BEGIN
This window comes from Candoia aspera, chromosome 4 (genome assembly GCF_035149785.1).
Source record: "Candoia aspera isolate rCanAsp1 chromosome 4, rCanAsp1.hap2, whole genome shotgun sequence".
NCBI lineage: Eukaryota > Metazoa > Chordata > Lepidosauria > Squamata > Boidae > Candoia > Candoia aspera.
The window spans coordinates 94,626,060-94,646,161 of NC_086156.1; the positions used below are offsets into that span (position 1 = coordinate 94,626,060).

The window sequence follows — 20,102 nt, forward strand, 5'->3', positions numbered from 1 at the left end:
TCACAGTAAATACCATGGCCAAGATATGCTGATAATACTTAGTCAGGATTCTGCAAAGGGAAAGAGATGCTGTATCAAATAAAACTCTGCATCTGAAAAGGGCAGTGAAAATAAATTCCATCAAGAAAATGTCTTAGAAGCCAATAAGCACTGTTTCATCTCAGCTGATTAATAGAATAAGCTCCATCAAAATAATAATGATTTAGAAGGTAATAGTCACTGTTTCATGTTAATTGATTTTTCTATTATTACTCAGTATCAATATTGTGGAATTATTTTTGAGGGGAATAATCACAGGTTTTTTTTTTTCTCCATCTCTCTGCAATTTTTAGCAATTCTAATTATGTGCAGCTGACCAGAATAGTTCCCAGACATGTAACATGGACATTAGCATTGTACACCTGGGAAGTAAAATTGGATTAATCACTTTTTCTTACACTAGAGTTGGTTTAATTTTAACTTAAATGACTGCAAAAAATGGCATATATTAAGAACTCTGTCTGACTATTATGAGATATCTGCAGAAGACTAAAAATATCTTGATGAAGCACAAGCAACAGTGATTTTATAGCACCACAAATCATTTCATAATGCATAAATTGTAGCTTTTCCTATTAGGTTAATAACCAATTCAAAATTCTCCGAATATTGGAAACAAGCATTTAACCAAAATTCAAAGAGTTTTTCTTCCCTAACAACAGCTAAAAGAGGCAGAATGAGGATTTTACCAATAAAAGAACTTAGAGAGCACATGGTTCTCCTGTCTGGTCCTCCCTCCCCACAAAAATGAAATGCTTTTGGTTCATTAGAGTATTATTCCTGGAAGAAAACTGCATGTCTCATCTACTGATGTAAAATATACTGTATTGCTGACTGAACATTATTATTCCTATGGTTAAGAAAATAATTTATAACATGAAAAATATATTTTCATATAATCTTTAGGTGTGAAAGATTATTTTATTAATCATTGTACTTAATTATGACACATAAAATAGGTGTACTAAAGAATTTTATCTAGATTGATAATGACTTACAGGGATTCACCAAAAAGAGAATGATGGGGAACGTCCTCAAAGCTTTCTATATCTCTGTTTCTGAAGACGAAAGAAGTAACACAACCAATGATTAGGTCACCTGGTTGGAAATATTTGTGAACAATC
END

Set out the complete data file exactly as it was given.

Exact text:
This window comes from Candoia aspera, chromosome 4 (genome assembly GCF_035149785.1).
Source record: "Candoia aspera isolate rCanAsp1 chromosome 4, rCanAsp1.hap2, whole genome shotgun sequence".
NCBI lineage: Eukaryota > Metazoa > Chordata > Lepidosauria > Squamata > Boidae > Candoia > Candoia aspera.
The window spans coordinates 94,626,060-94,646,161 of NC_086156.1; the positions used below are offsets into that span (position 1 = coordinate 94,626,060).

The window sequence follows — 20,102 nt, forward strand, 5'->3', positions numbered from 1 at the left end:
TCACAGTAAATACCATGGCCAAGATATGCTGATAATACTTAGTCAGGATTCTGCAAAGGGAAAGAGATGCTGTATCAAATAAAACTCTGCATCTGAAAAGGGCAGTGAAAATAAATTCCATCAAGAAAATGTCTTAGAAGCCAATAAGCACTGTTTCATCTCAGCTGATTAATAGAATAAGCTCCATCAAAATAATAATGATTTAGAAGGTAATAGTCACTGTTTCATGTTAATTGATTTTTCTATTATTACTCAGTATCAATATTGTGGAATTATTTTTGAGGGGAATAATCACAGGTTTTTTTTTTTCTCCATCTCTCTGCAATTTTTAGCAATTCTAATTATGTGCAGCTGACCAGAATAGTTCCCAGACATGTAACATGGACATTAGCATTGTACACCTGGGAAGTAAAATTGGATTAATCACTTTTTCTTACACTAGAGTTGGTTTAATTTTAACTTAAATGACTGCAAAAAATGGCATATATTAAGAACTCTGTCTGACTATTATGAGATATCTGCAGAAGACTAAAAATATCTTGATGAAGCACAAGCAACAGTGATTTTATAGCACCACAAATCATTTCATAATGCATAAATTGTAGCTTTTCCTATTAGGTTAATAACCAATTCAAAATTCTCCGAATATTGGAAACAAGCATTTAACCAAAATTCAAAGAGTTTTTCTTCCCTAACAACAGCTAAAAGAGGCAGAATGAGGATTTTACCAATAAAAGAACTTAGAGAGCACATGGTTCTCCTGTCTGGTCCTCCCTCCCCACAAAAATGAAATGCTTTTGGTTCATTAGAGTATTATTCCTGGAAGAAAACTGCATGTCTCATCTACTGATGTAAAATATACTGTATTGCTGACTGAACATTATTATTCCTATGGTTAAGAAAATAATTTATAACATGAAAAATATATTTTCATATAATCTTTAGGTGTGAAAGATTATTTTATTAATCATTGTACTTAATTATGACACATAAAATAGGTGTACTAAAGAATTTTATCTAGATTGATAATGACTTACAGGGATTCACCAAAAAGAGAATGATGGGGAACGTCCTCAAAGCTTTCTATATCTCTGTTTCTGAAGACGAAAGAAGTAACACAACCAATGATTAGGTCACCTGGTTGGAAATATTTGTGAACAATC